The Big Fail

Despite the reach of Dodd-Frank, the "too-big-to-fail" dilemma lives on.

During the Latin American debt crisis, when major banks held sovereign debt that was trading at pennies on the dollar, U.S. regulators took a very measured approach, Brown says. They let the largest banks work out their problems over an extended period, rather than forcing them to recognize losses if they had to sell the debt immediately, he says. “In the next crisis, multiple institutions will experience problems simultaneously, and regulators need flexibility to work in a manner that is not terribly hasty.”

Keen to Intervene

Time is not something that regulators want to give failing banks in the next financial-market meltdown. Indeed, globally there is a concerted push to get national regulators to intervene sooner. Urs Rohner, vice chairman of the board at Credit Suisse, says regulators need much stronger powers to step in early. If a critical situation arises at a bank, said Rohner in a speech last spring, “authorities need the power to replace the senior management of the firm, order an increase in capital, order financial restructuring, and identify any parts of the firm that remain systemically vital and transfer those to third-party acquirers or, if necessary, to a bridge bank.”

“Regulators might want to step in and arrange marriages before the FDIC is called upon,” agrees Accretive Solutions’s Lilek. “Government could work to have transactions without FDIC assistance — if they mandated that the institution just needed more capital sooner,” she says. “The outcomes might reduce the costs to the FDIC insurance fund, which is a cost to the bank and ultimately a cost to the customer.”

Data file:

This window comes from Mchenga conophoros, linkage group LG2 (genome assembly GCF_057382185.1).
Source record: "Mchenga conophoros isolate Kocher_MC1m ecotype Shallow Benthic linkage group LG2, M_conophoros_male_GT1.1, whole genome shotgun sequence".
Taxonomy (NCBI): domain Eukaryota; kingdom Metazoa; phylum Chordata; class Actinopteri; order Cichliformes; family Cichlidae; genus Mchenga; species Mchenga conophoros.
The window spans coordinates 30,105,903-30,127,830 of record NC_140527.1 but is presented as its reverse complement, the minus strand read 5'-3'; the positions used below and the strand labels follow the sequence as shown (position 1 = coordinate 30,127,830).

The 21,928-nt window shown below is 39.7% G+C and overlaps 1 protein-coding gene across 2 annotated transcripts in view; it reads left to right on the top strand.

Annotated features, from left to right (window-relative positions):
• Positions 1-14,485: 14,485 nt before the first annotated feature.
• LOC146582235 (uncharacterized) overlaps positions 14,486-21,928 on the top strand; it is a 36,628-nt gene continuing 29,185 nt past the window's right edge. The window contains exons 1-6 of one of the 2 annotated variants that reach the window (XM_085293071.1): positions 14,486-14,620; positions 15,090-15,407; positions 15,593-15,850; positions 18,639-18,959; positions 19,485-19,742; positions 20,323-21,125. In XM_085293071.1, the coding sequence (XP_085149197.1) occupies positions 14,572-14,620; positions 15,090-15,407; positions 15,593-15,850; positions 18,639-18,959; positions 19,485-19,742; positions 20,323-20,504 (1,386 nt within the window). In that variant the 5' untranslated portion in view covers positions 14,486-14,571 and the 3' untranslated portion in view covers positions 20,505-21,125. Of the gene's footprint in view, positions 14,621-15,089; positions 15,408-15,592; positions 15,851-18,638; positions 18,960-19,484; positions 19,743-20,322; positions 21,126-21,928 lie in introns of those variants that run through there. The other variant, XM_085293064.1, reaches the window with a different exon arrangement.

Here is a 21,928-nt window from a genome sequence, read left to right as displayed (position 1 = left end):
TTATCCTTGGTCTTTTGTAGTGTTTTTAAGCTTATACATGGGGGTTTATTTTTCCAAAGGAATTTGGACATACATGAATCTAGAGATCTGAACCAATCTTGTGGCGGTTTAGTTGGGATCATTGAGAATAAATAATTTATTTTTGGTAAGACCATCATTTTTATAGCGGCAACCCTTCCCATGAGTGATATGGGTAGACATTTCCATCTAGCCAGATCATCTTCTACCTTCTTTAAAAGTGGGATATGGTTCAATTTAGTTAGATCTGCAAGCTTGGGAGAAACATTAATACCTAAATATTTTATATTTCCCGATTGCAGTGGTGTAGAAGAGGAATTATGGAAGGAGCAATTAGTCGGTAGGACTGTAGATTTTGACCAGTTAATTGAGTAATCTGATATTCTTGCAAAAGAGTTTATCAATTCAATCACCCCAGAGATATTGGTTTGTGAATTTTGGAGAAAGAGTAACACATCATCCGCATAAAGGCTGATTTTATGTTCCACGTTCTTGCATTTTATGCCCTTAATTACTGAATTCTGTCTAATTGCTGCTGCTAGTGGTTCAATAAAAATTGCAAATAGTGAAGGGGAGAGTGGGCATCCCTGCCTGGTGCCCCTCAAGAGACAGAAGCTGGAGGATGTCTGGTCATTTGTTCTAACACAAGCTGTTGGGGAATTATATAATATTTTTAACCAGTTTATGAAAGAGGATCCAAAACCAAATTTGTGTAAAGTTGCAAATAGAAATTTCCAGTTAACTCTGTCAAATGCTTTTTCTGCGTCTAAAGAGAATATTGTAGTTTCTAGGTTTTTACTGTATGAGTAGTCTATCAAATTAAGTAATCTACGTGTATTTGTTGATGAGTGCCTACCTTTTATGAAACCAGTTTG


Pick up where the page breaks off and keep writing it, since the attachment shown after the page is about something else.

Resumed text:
Yet the early-intervention strategy is no panacea. It presents at least two problems, especially in the case of money-center banks:

First, spotting a bank that is headed for a catastrophic failure is not easy. Last fall, the Bank for International Settlements (BIS) released a study that showed how the consolidated financial reporting of international banks can easily hide developing trouble spots. Problems often originate on banks’ local-office balance sheets, says the BIS. To accurately measure a risk like short-term funding, for example, regulators would need data that breaks down a bank’s consolidated balance sheet into local offices. But no data exists with this level of detail, “or is likely to any time soon,” the BIS says.

Second, even if U.S. regulators do catch problems early, they may not have the resolve to take action. “The tool kit that [Dodd-Frank] gives regulators is pretty powerful,” says Bill Mutterperl, a partner at Reed Smith and former vice chairman of PNC Financial Services Group. “The question is whether they will have the prescience to recognize a systemically risky situation and whether they will have the political will to deal with it.”

Consider Continental Illinois National Bank and Trust Co. In 1981, it was the largest commercial and industrial lender in the United States. Three years later, it became the largest bank resolution in U.S. history (later surpassed by Washington Mutual). Problems at the $45 billion bank were evident at least two years before its demise, according to the FDIC study. Yet regulators failed to step in, leading to a capital infusion by the FDIC and an unlimited guarantee of all deposits. According to the FDIC paper, the will to dictate direction to the bank’s executive board was lacking.


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